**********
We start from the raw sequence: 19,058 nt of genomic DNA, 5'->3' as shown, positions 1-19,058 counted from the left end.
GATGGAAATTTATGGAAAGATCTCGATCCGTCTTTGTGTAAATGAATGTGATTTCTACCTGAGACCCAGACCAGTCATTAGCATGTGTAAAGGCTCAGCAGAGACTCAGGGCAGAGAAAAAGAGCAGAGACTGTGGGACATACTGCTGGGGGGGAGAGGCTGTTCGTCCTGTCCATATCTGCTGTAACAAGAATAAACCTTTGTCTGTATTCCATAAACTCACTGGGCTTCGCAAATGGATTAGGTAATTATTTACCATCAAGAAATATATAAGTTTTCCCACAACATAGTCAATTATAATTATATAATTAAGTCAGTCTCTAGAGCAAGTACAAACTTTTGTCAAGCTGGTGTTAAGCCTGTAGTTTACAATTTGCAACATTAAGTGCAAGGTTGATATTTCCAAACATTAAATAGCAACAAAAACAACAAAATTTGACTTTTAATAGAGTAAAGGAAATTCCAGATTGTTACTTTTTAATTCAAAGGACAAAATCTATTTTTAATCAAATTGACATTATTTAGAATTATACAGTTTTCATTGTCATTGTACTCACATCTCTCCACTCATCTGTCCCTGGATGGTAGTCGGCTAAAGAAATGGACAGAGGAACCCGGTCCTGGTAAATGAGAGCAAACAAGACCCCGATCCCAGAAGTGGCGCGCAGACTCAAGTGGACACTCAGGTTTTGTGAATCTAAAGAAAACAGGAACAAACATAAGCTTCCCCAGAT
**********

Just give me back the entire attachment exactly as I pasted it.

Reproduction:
We start from the raw sequence: 19,058 nt of genomic DNA, 5'->3' as shown, positions 1-19,058 counted from the left end.
GATGGAAATTTATGGAAAGATCTCGATCCGTCTTTGTGTAAATGAATGTGATTTCTACCTGAGACCCAGACCAGTCATTAGCATGTGTAAAGGCTCAGCAGAGACTCAGGGCAGAGAAAAAGAGCAGAGACTGTGGGACATACTGCTGGGGGGGAGAGGCTGTTCGTCCTGTCCATATCTGCTGTAACAAGAATAAACCTTTGTCTGTATTCCATAAACTCACTGGGCTTCGCAAATGGATTAGGTAATTATTTACCATCAAGAAATATATAAGTTTTCCCACAACATAGTCAATTATAATTATATAATTAAGTCAGTCTCTAGAGCAAGTACAAACTTTTGTCAAGCTGGTGTTAAGCCTGTAGTTTACAATTTGCAACATTAAGTGCAAGGTTGATATTTCCAAACATTAAATAGCAACAAAAACAACAAAATTTGACTTTTAATAGAGTAAAGGAAATTCCAGATTGTTACTTTTTAATTCAAAGGACAAAATCTATTTTTAATCAAATTGACATTATTTAGAATTATACAGTTTTCATTGTCATTGTACTCACATCTCTCCACTCATCTGTCCCTGGATGGTAGTCGGCTAAAGAAATGGACAGAGGAACCCGGTCCTGGTAAATGAGAGCAAACAAGACCCCGATCCCAGAAGTGGCGCGCAGACTCAAGTGGACACTCAGGTTTTGTGAATCTAAAGAAAACAGGAACAAACATAAGCTTCCCCAGAT